Why bother with New Years Resolutions?

“Good resolutions are simply cheques that men draw on a bank where they have no account”

— Oscar Wilde.

How many of us actually still make New Years resolutions? I bet that some of us still do. Most of us, however, may make them around the High Holy Days, and many of us who do make these resolutions have this little voice speaking to us, yelling “Futile! Futile! You’ll never follow through on these.” And as much as we don’t want to give credence to intrusive thought, we know that often, this proves to be the case. Resolutions are too often ideals we aspire to but for which we have no foundation to stand.

Judaism refuses to accept this. The Jewish tradition tells us that there is always an account from which we can draw those cheques. We all start off with and can return to a pure soul. The key is starting off with manageable goals rather than lofty impossible ones. SMART goals, in other words (Specific, Measurable, Attainable, Realistic, Timely)— רesolutions that are appropriate for us, measurable so we can actually evaluate how we’re doing, and relevant enough for us to actually want to follow through.

The rabbis in Pirkei Avot teach, mitzvah goreret mitzvah, aveirah goreiret aveira— a mitzvah leads to another mitzvah, and a sin leads to another sin. They recognize that one does not need to make a large change all at once, because what’s important is that we establish habit. If we get used to not following through on resolutions and taking the easy albeit destructive route, we will follow that path down into a pit of despair and self-justification. But, if we take one good turn, and repeat every day, we will take on more and more, with greater success.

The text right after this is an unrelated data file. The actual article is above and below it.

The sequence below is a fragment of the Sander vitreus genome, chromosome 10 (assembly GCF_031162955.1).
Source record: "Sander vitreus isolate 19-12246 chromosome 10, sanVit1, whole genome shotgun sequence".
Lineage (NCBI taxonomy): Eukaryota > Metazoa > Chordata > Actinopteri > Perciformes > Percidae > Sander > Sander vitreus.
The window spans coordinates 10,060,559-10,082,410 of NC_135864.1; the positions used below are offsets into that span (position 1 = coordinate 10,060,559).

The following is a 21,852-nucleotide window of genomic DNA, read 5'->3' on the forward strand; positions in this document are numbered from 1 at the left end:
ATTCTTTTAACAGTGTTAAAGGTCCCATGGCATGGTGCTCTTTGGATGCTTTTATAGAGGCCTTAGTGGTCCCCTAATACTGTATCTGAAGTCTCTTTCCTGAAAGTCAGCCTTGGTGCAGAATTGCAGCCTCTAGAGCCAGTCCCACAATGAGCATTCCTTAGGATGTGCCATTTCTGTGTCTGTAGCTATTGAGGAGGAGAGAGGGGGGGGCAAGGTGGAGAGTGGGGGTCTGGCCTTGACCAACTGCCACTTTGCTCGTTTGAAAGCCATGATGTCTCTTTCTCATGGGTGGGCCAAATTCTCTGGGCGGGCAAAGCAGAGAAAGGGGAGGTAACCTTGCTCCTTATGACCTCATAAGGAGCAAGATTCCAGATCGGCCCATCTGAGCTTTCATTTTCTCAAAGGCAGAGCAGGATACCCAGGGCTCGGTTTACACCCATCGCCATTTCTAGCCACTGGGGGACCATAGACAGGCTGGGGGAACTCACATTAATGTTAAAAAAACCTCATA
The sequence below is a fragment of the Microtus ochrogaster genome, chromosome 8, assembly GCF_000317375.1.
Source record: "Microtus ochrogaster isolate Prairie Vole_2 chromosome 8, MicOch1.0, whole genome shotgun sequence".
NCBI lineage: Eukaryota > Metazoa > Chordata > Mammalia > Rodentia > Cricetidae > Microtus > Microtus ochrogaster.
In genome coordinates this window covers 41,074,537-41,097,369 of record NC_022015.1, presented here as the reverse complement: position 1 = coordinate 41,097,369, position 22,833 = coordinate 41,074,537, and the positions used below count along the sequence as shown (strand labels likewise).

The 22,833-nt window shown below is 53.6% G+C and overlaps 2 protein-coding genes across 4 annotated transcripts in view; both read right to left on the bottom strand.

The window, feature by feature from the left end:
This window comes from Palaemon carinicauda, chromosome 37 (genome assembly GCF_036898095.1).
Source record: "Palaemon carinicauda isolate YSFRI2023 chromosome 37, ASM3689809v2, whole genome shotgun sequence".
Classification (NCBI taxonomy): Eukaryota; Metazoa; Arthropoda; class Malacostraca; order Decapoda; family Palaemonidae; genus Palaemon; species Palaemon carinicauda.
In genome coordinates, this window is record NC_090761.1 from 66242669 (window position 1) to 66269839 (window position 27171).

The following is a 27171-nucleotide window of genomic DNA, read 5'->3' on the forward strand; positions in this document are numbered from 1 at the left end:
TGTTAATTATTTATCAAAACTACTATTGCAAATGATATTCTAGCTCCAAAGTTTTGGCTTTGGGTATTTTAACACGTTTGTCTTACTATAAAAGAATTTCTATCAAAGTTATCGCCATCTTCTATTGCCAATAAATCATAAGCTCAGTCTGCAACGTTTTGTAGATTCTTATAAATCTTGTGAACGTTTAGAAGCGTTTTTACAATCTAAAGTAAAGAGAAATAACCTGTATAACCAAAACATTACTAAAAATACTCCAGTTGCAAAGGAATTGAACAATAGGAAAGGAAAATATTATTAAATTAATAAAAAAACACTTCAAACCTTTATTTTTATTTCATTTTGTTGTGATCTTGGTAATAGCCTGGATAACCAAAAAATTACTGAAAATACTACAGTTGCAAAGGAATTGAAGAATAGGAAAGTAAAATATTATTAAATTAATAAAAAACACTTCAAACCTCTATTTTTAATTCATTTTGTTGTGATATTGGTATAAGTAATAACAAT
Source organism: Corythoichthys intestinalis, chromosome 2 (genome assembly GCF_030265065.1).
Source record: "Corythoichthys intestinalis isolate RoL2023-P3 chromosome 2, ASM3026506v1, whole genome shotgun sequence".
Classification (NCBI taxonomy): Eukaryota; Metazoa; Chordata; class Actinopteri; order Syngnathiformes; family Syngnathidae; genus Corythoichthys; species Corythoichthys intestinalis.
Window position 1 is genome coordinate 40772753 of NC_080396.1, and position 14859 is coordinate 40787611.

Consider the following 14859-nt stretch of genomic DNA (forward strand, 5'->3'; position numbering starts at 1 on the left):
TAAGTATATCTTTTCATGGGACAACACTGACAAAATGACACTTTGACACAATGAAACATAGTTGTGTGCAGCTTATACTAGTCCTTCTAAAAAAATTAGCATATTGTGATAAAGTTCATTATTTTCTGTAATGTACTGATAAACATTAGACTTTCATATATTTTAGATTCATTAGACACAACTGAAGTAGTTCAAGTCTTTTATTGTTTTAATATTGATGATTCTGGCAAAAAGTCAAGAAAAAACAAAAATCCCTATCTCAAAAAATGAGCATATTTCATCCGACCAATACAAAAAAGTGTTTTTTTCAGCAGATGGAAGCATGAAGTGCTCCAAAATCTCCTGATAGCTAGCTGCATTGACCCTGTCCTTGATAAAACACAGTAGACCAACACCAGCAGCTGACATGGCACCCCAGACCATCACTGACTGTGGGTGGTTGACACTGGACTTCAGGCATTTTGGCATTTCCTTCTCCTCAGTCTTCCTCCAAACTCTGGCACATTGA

If one wants to find a reasonable SMART resolution to make for this coming year, one need not look any farther than the mitzvot, many of which are, in essence, specific, measurable, attainable, timely, and meaningful too. We have mitzvahs for everything. Going to the gym and eating well are mitzvot. Spending time with your children and raising them well are mitzvot. And for some great ones to help improve your own life and your community’s, turn to the Eilu d’varim text in our morning prayers: honor our parents, rejoice with brides and grooms, console the bereaved, visit the sick, study, and make peace between fellows.

This New Years, decide on a new mitzvah to bring into your life. Take it on. See where you can make a difference, for yourself and for others. Then after reaping the benefits and joys of one, you just might be ready for another, and another, until your cup overflows with blessing and successfully fulfilled resolutions.

A happy and sweet secular New Year to all.

Published in Temple Emanu-El of Edison’s 2018 Kolaynu.

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davidzvaisberg Written by:

David Vaisberg, originally from Montreal and Mississauga, Canada, serves as Rabbi at Temple Emanu-El of Edison, NJ and lives in Metuchen, NJ with his family.

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